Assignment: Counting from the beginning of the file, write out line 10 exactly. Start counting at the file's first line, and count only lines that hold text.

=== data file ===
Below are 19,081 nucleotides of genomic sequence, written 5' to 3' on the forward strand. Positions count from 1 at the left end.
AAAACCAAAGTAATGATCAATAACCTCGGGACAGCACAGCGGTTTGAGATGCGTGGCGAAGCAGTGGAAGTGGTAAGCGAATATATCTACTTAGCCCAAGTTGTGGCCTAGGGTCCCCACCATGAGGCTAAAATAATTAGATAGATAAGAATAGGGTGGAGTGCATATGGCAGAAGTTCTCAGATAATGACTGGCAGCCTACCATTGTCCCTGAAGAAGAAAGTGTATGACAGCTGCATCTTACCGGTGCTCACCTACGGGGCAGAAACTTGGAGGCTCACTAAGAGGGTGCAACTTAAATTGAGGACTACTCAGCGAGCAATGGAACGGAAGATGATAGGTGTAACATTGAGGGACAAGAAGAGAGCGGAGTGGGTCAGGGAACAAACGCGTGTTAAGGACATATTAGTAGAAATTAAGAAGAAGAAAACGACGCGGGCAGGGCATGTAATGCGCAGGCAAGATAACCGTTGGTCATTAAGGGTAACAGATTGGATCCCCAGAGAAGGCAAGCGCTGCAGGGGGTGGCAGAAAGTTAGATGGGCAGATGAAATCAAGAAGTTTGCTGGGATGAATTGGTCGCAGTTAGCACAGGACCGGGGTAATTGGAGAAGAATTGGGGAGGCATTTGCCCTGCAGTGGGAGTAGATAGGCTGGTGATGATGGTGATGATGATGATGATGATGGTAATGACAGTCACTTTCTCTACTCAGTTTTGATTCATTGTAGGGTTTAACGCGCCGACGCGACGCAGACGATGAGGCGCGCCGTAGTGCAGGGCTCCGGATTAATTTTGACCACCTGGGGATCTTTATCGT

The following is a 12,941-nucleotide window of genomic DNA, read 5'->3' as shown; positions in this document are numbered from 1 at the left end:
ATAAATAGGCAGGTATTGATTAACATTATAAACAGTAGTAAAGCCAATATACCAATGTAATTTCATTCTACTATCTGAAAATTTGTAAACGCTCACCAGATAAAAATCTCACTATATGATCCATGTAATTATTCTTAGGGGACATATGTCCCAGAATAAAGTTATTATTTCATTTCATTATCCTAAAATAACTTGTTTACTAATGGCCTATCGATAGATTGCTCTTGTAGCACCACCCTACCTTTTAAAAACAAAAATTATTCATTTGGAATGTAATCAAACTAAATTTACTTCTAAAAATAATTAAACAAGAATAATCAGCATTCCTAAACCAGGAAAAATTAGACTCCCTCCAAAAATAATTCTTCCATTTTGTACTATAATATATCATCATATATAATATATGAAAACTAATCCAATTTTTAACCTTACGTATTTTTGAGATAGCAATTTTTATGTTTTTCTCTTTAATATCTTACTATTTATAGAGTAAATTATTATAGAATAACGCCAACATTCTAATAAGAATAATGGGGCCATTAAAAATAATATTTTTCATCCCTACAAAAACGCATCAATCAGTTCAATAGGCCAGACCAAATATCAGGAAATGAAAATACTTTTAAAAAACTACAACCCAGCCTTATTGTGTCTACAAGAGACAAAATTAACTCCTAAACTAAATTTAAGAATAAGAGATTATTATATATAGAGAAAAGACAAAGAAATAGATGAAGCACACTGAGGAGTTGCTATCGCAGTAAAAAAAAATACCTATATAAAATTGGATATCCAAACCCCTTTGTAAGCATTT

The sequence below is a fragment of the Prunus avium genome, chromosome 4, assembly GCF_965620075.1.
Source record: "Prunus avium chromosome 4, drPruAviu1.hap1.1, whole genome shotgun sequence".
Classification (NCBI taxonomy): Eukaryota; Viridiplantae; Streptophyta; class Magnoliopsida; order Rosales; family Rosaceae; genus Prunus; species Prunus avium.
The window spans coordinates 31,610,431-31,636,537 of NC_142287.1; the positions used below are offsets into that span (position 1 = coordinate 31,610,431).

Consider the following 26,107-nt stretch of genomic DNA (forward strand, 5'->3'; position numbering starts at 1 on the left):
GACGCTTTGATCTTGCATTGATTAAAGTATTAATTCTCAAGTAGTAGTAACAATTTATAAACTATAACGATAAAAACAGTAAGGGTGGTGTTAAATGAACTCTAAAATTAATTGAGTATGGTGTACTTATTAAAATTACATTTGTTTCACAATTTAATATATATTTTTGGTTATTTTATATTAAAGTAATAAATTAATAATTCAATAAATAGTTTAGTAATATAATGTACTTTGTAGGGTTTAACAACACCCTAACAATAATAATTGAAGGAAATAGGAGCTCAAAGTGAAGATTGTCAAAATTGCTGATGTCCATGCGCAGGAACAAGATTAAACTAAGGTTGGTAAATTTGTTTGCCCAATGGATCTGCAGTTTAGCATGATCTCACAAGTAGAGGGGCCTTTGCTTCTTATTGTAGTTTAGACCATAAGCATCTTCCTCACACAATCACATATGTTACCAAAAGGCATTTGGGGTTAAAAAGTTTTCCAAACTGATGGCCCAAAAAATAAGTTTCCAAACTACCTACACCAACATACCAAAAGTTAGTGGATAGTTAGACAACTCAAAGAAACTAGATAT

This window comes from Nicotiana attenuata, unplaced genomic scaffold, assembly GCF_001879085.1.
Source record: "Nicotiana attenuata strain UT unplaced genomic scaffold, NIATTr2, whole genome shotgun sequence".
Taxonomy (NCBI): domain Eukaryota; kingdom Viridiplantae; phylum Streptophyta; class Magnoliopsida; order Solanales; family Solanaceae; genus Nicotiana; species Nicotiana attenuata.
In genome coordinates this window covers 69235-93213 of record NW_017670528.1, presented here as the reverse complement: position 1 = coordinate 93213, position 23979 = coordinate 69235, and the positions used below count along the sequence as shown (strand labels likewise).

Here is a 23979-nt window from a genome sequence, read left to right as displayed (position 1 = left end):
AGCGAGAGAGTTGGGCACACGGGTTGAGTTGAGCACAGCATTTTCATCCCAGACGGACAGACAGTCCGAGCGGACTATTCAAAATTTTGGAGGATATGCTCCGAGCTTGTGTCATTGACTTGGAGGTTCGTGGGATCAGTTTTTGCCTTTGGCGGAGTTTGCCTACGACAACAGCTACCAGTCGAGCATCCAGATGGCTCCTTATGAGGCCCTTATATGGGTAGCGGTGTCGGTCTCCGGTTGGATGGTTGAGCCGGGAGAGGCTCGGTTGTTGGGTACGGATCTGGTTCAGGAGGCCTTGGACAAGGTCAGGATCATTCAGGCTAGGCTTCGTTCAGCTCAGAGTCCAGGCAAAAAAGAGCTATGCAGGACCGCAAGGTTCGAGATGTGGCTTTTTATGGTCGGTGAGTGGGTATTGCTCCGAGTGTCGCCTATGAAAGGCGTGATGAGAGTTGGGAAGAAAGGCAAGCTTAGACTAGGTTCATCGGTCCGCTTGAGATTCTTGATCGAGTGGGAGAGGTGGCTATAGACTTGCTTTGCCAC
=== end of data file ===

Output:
GACGCTTTGATCTTGCATTGATTAAAGTATTAATTCTCAAGTAGTAGTAACAATTTATAAACTATAACGATAAAAACAGTAAGGGTGGTGTTAAATGAACTCTAAAATTAATTGAGTATGGTGTACTTATTAAAATTACATTTGTTTCACAATTTAATATATATTTTTGGTTATTTTATATTAAAGTAATAAATTAATAATTCAATAAATAGTTTAGTAATATAATGTACTTTGTAGGGTTTAACAACACCCTAACAATAATAATTGAAGGAAATAGGAGCTCAAAGTGAAGATTGTCAAAATTGCTGATGTCCATGCGCAGGAACAAGATTAAACTAAGGTTGGTAAATTTGTTTGCCCAATGGATCTGCAGTTTAGCATGATCTCACAAGTAGAGGGGCCTTTGCTTCTTATTGTAGTTTAGACCATAAGCATCTTCCTCACACAATCACATATGTTACCAAAAGGCATTTGGGGTTAAAAAGTTTTCCAAACTGATGGCCCAAAAAATAAGTTTCCAAACTACCTACACCAACATACCAAAAGTTAGTGGATAGTTAGACAACTCAAAGAAACTAGATAT